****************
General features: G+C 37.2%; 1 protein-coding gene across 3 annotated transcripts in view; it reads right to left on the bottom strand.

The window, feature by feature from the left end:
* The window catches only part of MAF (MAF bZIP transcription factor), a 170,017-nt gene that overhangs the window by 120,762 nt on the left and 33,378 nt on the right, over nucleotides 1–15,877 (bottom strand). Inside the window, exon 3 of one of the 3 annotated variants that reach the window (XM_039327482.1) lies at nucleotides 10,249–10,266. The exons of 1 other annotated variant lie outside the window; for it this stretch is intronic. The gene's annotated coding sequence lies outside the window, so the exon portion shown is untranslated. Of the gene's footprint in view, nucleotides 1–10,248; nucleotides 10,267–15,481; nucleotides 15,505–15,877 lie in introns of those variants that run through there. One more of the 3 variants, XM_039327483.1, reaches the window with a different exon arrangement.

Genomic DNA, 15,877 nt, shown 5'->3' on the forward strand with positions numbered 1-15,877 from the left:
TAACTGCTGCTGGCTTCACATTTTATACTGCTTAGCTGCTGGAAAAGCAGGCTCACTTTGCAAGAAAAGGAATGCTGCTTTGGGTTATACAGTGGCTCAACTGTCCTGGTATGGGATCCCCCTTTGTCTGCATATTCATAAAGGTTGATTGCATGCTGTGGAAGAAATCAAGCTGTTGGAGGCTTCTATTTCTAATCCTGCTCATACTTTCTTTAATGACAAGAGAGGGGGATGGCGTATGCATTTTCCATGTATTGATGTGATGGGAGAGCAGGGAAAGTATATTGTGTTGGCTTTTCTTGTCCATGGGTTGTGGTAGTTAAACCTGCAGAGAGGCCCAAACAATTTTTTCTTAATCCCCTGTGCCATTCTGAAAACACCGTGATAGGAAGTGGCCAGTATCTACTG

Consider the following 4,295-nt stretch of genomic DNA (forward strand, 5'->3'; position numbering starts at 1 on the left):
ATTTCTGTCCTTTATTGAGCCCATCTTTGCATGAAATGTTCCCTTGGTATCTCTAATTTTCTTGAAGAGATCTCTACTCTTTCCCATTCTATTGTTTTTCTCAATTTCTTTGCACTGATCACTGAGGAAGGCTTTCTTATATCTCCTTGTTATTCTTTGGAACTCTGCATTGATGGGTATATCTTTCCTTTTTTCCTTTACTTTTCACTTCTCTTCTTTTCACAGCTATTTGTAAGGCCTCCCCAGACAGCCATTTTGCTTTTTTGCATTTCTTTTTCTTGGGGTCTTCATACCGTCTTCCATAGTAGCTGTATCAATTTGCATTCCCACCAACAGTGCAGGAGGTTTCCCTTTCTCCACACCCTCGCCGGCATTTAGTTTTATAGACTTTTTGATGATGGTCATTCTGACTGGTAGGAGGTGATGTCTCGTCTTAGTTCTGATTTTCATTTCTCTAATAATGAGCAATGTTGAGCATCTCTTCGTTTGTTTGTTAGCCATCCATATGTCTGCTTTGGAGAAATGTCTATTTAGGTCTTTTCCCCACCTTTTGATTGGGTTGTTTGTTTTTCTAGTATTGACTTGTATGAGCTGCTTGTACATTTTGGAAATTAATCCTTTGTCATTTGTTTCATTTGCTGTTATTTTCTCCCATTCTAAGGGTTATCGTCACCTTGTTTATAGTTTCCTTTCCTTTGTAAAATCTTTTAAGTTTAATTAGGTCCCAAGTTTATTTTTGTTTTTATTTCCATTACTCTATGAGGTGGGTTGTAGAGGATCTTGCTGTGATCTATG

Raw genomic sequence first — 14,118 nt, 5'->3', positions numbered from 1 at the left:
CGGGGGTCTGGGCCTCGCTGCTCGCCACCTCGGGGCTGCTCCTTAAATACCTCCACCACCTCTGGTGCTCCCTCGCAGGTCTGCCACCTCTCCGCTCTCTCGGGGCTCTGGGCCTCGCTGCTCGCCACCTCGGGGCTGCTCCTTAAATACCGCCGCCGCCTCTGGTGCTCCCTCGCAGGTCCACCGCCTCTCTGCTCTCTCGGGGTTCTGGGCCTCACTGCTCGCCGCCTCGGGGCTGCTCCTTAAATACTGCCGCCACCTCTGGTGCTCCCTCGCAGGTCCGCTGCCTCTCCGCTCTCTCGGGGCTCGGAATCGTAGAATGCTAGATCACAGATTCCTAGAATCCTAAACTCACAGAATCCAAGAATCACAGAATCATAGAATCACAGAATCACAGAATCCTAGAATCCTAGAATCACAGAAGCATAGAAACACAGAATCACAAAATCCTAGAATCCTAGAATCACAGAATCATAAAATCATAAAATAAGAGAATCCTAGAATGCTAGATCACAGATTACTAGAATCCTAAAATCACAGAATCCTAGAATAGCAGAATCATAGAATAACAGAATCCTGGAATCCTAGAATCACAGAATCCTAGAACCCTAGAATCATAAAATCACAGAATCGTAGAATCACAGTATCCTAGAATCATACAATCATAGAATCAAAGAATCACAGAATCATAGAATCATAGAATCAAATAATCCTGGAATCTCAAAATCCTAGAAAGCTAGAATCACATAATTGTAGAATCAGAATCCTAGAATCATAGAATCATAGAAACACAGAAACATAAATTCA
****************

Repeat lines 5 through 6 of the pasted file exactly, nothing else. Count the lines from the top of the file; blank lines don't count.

TAACTGCTGCTGGCTTCACATTTTATACTGCTTAGCTGCTGGAAAAGCAGGCTCACTTTGCAAGAAAAGGAATGCTGCTTTGGGTTATACAGTGGCTCAACTGTCCTGGTATGGGATCCCCCTTTGTCTGCATATTCATAAAGGTTGATTGCATGCTGTGGAAGAAATCAAGCTGTTGGAGGCTTCTATTTCTAATCCTGCTCATACTTTCTTTAATGACAAGAGAGGGGGATGGCGTATGCATTTTCCATGTATTGATGTGATGGGAGAGCAGGGAAAGTATATTGTGTTGGCTTTTCTTGTCCATGGGTTGTGGTAGTTAAACCTGCAGAGAGGCCCAAACAATTTTTTCTTAATCCCCTGTGCCATTCTGAAAACACCGTGATAGGAAGTGGCCAGTATCTACTG

Consider the following 4,295-nt stretch of genomic DNA (forward strand, 5'->3'; position numbering starts at 1 on the left):